Saturday, August 16, 2008

Church of the Dog

Church of the Dog / Kaya McLaren
NY : Penguin, c2008.

Time to catch up on a couple of reviews from the week-before-last's "Weekly Geeks" theme. To answer a couple more questions about my unreviewed books, here at long last is my look at Church of the Dog.

Heather at Errant Dreams asks:
'The Church of the Dog'?!I've never heard of it, and I just have to know, what is it about, and what does the title refer to??

First, Heather, I'll let you know what the title refers to...

The main character, Mara O’Shaunessey, is a wanderer who finds herself washing up in a small Oregon town. In very short order she has adopted a pig and moved into a small shack behind the elderly Edith and Earl McRae's farmhouse. Mara is a free spirit, and a stained glass artist and a painter and an art is a big part of her life. To brighten up her shack she paints a beautiful mural on the outside walls of a husky dog she has been dreaming of. Shortly after this, that very dog appears and adopts her, or she him, depending on how you look at it. I think this reveals that there is a lot of New Age spirituality in this storyline, and thus the main character feels that her home, beautifully decorated and peacefully inhabited, is a spiritual haven of sorts. That feeling, added to the dog/spirit guide painted on the walls, is what the title is referring to.

The basic storyline follows Mara as she makes a home for herself in this town, and gets to know the McRaes. Her openess changes the lives of all those around her, as Edith becomes more daring, drinking wine and accompanying Mara on midnight stealth charity errands. Earl discovers one morning while shaving that there is a tumour on his neck, and it is cancer. Mara's presence allows him to realize that the important things in life are his relationships, so he spends his last weeks on earth rebuilding the romance with his wife; the marriage is of such length that they've been taking each other for granted. He also writes to his estranged grandson, begging him to come home from Alaska and reconcile. The grandson, Daniel, works as a fisherman in Alaska, but decides he will return; they have their chance to forgive one another, and Daniel stays on in the McCrae house.

The Good:
The cover is a wonderful image, drawing attention to the artistic elements of the story. From the opening, when Mara arrives in town during a 4H auction and buys a pig to save him from slaughter, I was entertained and curious to know what this person was going to do next. Edith and Earl were characters I'd have liked to know more about -- the novel was told in alternating voices and I wanted more of these two. The story pays attention to the small things in life that make it worth living, illuminating the value of everyday things and everyday routines. Some of the descriptions of the farm, the shack she's painting, and Earl's friends in town are lovely and amusing.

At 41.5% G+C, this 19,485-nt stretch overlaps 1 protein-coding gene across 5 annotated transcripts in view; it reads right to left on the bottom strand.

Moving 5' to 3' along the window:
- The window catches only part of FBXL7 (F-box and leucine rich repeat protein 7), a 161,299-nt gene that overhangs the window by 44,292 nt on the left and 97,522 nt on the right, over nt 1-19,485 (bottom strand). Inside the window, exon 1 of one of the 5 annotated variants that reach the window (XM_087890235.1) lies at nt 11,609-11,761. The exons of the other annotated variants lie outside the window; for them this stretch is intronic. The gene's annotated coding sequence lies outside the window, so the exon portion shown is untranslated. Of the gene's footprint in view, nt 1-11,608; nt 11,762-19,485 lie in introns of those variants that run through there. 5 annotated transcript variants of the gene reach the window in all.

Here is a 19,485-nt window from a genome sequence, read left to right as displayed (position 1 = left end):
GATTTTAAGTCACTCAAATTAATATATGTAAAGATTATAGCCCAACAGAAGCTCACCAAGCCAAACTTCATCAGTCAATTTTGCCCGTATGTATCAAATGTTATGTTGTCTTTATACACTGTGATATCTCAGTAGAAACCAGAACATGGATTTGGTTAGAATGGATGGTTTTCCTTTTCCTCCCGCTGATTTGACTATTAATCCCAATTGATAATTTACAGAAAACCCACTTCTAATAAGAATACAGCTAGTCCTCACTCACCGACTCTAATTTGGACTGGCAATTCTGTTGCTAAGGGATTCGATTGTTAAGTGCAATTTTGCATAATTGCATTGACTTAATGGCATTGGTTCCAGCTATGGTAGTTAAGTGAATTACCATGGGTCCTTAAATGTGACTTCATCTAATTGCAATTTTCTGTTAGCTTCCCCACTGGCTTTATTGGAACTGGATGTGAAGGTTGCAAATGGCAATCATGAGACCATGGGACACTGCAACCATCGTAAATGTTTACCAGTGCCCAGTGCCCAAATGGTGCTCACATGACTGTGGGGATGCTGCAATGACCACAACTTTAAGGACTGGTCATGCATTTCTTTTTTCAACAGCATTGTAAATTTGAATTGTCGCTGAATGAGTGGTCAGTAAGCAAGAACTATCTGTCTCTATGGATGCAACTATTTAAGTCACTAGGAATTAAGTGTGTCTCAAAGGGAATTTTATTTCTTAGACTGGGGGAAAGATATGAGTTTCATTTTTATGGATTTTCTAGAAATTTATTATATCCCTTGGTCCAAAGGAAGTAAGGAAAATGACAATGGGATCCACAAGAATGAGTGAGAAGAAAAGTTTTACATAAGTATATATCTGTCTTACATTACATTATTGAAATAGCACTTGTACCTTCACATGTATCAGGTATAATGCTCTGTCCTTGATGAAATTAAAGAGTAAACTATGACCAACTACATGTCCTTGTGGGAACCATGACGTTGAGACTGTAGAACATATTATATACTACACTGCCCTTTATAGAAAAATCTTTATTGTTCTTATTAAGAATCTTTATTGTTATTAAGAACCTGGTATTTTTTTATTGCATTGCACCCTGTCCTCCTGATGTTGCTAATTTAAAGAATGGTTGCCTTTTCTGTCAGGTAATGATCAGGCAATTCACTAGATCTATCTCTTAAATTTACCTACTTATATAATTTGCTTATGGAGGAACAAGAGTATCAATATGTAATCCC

The Not-so-good:
An element of the story which I actually didn't much like at all was the character of Daniel. He is not fleshed out much as an individual; I wasn't sure what he was thinking or what made him into the character he was. There is a lot in the book about his group of housemates in Alaska, and I could have lived without them. They live in squalor -- they are proud of the fact that their house reeks, is filled with garbage, and marauding raccoons attack the piles of crap on the back porch. I'm not sure if she thought this description showed the anti-establishment, free spirited nature of his friends, or if (heaven forbid) it came from life, but it was actually quite disgusting. I was hoping Daniel would come home and distance himself from this group of slackers, but instead they follow him to Oregon.

And, there is a bit too much woo-woo in the book for me. Mara and Daniel share dreams; this is not presented in a 'magical realism' way, but in a very pragmatic, "well, I was in your dream last night" kind of way, and it creeped me out! Do I really want to believe that somebody can just pop in to my very private dream world without a by-your-leave? Ick.

Overall, I liked this novel as a fun summer read, but if you have any reservations about New Age spirituality you probably will find it a bit over the top. The character of Mara is a great one; she is artistic, gentle yet spunky, open hearted and inspiring. I'd have liked the book better without the Daniel subplot, but I know that he was a favourite of others who've read this, so read it for yourself and decide!

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